Case Based Pediatrics For Medical Students and Residents
Department of Pediatrics, University of Hawaii John A. Burns School of Medicine
Chapter XV.2. Thyroid Disorders
Melanie L. Shim, MD
June 2002

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A previously healthy 14 year old female complains of a fast heart rate, weight loss, and fatigue over the past 2 months. Her family history is significant for a grandmother and aunt with Hashimoto thyroiditis.

Exam: VS T 37, HR 110, R 22, BP 120/50. On exam, she is comfortable without diaphoresis. She has a mild tachycardia without murmurs or gallop. She is found to have a smooth goiter with a bruit, a mild tremor, and exaggerated DTRs.

Labs: Elevated T4, undetectable TSH. Thyroid stimulating immunoglobulin assay is positive.

She is diagnosed with Graves' disease. She is treated with PTU (propylthiouracil) after which her thyroid function normalizes. Clinically, there is resolution of her tachycardia, weight loss, and fatigue, and her goiter decreases in size. Her thyroid function is monitored routinely and the dose of PTU adjusted as indicated to maintain a euthyroid state. Two years after diagnosis, she goes into remission and PTU is discontinued.

The hypothalamic-pituitary-thyroid axis regulates production and maintains peripheral concentrations of the biologically active thyroid hormones, thyroxine (T4) and triiodothyronine (T3). Pituitary thyroid stimulating hormone (TSH) secretion is modulated by the stimulatory effect of hypothalamic thyrotropin releasing hormone (TRH) and the inhibitory (negative feedback) effects of T4 and T3 influencing both TRH and TSH secretion. The major secretory product of the thyroid gland is T4. It is synthesized as a component of the large (660-kD) precursor thyroglobulin molecule. Iodine is the rate-limiting substrate, which must be actively transported in to the thyroid follicular cell by a plasma membrane sodium/iodide pump. Iodide trapping, thyroglobulin synthesis, and iodothyronine secretion are all stimulated by TSH. The iodothyronines are transported in blood bound to the thyroid hormone-binding proteins, thyroid hormone-binding globulin (TBG) and transthyretin (prealbumin). Thyroid hormones also bind to albumin and lipoproteins with lesser affinity (1,2).

Only small amounts of T4 and T3 are free or unbound. This free hormone is available to tissues. T4 serves largely as a prohormone and is deiodinated in peripheral tissues by several iodothyronine monodeiodinase enzymes to active T3 or biologically inactive reverse T3 (rT3). The major source of circulating T3 is peripheral conversion from T4, largely by the liver. Only small amounts of T3 are secreted by the thyroid gland in euthyroid subjects ingesting adequate iodine. Normally, T4 is deiodinated to both T3 and rT3. The T3 mediates the predominant effects of thyroid hormones via binding to the 50-kD nuclear protein receptors, which function as transcription factors modulating thyroid hormone-dependent gene expression (1,2).

During the first trimester of gestation, the thyroid gland arises from the foramen caecum at the base of the tongue and migrates caudally to the neck site. By 12 weeks gestation, iodine trapping and T4 and T3 synthesis occur. Adequate quantities of iodide are essential for fetal thyroid hormone synthesis. The placenta imposes a relative barrier to the thyroid hormones and is impermeable to TSH, so the fetal hypothalamic-pituitary-thyroid system develops largely autonomous of the maternal system. The placenta is permeable to thionamide drugs used to treat maternal hyperthyroidism, which could result in fetal and early postnatal hypothyroidism. In term infants, following delivery, there is a postnatal surge of TSH which returns to normal by 2-3 days. T3 and T4 concentrations increase 2 to 6 fold, peaking at 24 to 36 hours after birth and gradually declining to levels characteristic of infancy over the first 4-5 weeks of life. Normal thyroid function parameters vary with age (1,2).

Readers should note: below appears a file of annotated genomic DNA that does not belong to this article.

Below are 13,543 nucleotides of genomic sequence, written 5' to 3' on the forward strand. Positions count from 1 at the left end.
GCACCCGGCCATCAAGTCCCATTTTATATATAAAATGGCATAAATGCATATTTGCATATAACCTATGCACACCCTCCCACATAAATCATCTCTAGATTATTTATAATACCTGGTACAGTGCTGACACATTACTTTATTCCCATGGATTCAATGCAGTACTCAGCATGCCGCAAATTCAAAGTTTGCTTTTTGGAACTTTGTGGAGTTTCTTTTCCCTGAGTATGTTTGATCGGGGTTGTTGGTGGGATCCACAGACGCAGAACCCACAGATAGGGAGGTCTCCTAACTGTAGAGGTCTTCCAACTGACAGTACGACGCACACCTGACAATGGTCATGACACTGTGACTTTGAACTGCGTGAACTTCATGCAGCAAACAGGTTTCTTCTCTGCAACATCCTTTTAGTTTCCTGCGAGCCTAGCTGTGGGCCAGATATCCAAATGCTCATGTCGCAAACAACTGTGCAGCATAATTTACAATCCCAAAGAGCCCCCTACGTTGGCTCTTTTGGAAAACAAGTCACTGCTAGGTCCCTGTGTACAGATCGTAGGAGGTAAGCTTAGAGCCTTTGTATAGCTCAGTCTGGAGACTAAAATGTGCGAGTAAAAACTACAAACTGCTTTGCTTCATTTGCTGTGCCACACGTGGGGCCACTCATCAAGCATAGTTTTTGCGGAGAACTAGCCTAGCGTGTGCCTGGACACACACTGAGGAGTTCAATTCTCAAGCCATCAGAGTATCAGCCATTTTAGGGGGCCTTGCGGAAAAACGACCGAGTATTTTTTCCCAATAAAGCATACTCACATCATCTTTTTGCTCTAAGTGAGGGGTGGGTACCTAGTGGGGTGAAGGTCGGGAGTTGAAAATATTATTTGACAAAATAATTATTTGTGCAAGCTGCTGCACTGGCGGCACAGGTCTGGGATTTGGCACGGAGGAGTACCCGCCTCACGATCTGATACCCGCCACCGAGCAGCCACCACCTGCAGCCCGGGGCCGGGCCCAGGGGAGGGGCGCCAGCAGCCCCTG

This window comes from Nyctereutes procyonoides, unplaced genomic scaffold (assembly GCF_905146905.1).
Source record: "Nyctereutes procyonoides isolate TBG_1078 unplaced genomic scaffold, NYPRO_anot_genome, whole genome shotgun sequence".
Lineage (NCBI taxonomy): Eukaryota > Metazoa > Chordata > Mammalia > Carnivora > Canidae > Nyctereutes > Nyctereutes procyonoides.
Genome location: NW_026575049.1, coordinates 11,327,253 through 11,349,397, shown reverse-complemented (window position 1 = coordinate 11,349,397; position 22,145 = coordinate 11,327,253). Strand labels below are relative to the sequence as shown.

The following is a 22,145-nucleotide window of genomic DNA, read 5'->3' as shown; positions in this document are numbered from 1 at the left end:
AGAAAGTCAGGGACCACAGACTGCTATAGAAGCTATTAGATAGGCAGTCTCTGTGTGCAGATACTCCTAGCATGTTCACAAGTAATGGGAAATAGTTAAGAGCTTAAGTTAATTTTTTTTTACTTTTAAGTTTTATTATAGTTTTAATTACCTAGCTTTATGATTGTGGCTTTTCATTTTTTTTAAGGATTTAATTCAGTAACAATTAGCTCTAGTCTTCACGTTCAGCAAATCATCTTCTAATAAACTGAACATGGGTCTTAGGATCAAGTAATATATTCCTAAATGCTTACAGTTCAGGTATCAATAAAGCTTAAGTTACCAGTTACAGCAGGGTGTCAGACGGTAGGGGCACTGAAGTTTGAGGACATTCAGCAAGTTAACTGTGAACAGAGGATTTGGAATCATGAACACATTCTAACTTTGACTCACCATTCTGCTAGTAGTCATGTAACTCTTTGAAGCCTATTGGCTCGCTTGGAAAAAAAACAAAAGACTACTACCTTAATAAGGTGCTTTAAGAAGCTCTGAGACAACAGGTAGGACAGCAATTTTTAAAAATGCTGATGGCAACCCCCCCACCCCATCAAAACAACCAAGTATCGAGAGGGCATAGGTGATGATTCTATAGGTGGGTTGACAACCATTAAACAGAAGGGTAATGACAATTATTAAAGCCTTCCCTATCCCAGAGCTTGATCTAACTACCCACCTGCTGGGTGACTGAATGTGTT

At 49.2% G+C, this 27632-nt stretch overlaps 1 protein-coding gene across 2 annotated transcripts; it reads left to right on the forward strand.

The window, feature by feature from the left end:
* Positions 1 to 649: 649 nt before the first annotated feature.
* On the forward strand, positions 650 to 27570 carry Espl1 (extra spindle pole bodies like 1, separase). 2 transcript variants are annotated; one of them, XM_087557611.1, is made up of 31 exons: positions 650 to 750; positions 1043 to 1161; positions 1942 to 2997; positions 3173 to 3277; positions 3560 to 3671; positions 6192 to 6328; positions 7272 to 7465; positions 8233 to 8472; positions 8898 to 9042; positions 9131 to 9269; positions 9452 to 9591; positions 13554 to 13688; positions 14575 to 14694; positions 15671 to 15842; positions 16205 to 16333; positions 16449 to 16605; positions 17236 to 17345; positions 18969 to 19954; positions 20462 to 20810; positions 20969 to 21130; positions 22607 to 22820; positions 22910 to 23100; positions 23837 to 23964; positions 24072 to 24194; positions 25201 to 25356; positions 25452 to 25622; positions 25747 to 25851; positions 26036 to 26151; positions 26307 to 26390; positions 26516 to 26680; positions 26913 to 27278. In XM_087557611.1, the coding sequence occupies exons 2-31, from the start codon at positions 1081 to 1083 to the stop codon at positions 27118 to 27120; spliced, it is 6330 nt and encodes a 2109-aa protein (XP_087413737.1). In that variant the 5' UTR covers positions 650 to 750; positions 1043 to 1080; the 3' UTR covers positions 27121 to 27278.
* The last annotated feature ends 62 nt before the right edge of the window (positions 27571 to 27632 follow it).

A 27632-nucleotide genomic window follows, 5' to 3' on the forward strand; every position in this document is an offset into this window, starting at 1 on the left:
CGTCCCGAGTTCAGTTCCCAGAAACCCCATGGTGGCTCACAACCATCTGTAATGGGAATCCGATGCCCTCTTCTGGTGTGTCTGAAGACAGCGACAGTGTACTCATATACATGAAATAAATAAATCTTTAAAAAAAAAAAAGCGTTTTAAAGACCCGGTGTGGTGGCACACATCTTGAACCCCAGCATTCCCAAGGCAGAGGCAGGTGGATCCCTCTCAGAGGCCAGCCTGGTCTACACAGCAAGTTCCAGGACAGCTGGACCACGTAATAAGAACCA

Thyroid Disorders in Children:

Primary hypothyroidism:
. . . . . 1. Congenital
. . . . . 2. Autoimmune (Hashimoto thyroiditis)
. . . . . 3. Iodine deficiency
. . . . . 4. Iatrogenic (goitrogen ingestion, radiation)
. . . . . 5. Transient (transplacental passage of antithyroid drugs, maternal transfer of antibodies)

Secondary hypothyroidism:
. . . . . 1. Central hypothyroidism (TSH deficiency)

Primary hyperthyroidism:
. . . . . 1. Autoimmune (Graves' disease)
. . . . . 2. Neonatal Graves' disease (transplacental passage of TSH receptor-stimulating antibody)
. . . . . 3. Factitious (ingestion of excess thyroid hormone)

Secondary hyperthyroidism:
. . . . . 1. Hyperthyrotropinemia (TSH excess)

Other thyroid disorders:
. . . . . 1. Thyroid nodules (benign vs. malignant)
. . . . . 2. TBG deficiency or excess
. . . . . 3. Synthetic defects - hormones or carrier proteins
. . . . . 4. Euthyroid Sick Syndrome

Congenital hypothyroidism (3) is an important cause of mental retardation that can be prevented with early identification and treatment. Newborn screening for congenital hypothyroidism is now routine in most industrialized societies. It is based on physiologic principle that primary hypothyroidism results in neonatal TSH hypersecretion. Screening tests are usually carried out with dried blood spot samples collected via skin puncture. In some areas T4 is measured initially, and TSH is measured in samples with the lowest 10-20% of T4 results. In other areas, direct TSH screening has been used. The preferred time for blood sampling is 3-5 days after birth. However, many newborns are now discharged from the hospital before 3 days of age. Early measurement increases the prevalence of infants demonstrating a modest elevation of TSH concentrations due to the physiological neonatal TSH surge; thus increasing the number of false-positive results (4). The prevalence of congenital hypothyroidism approximates 1 in 4000 births. Etiologies include thyroid dysgenesis, thyroid dyshormonogenesis, hypothalamic-pituitary (TSH) deficiency, and transient hypothyroidism (usually iodine, drug, or maternal antibody induced); the proportions approximate 75%, 10%, 5%, and 10%, respectively, of all cases of congenital hypothyroidism.